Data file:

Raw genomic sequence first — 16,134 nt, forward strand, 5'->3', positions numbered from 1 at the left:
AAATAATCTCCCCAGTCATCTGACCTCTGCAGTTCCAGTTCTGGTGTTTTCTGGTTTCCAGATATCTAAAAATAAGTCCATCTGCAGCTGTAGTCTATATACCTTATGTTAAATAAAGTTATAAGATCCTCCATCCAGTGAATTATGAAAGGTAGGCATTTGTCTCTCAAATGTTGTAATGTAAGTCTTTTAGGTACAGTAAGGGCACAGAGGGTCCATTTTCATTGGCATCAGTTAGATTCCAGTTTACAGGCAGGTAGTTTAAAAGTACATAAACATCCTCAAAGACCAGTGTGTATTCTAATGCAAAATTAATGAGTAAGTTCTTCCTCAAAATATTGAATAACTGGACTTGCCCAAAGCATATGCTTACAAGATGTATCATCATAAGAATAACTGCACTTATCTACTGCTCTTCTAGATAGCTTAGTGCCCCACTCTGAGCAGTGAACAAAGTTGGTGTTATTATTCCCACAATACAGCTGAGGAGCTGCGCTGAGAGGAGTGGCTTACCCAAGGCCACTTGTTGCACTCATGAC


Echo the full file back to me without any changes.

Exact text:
Raw genomic sequence first — 16,134 nt, forward strand, 5'->3', positions numbered from 1 at the left:
AAATAATCTCCCCAGTCATCTGACCTCTGCAGTTCCAGTTCTGGTGTTTTCTGGTTTCCAGATATCTAAAAATAAGTCCATCTGCAGCTGTAGTCTATATACCTTATGTTAAATAAAGTTATAAGATCCTCCATCCAGTGAATTATGAAAGGTAGGCATTTGTCTCTCAAATGTTGTAATGTAAGTCTTTTAGGTACAGTAAGGGCACAGAGGGTCCATTTTCATTGGCATCAGTTAGATTCCAGTTTACAGGCAGGTAGTTTAAAAGTACATAAACATCCTCAAAGACCAGTGTGTATTCTAATGCAAAATTAATGAGTAAGTTCTTCCTCAAAATATTGAATAACTGGACTTGCCCAAAGCATATGCTTACAAGATGTATCATCATAAGAATAACTGCACTTATCTACTGCTCTTCTAGATAGCTTAGTGCCCCACTCTGAGCAGTGAACAAAGTTGGTGTTATTATTCCCACAATACAGCTGAGGAGCTGCGCTGAGAGGAGTGGCTTACCCAAGGCCACTTGTTGCACTCATGAC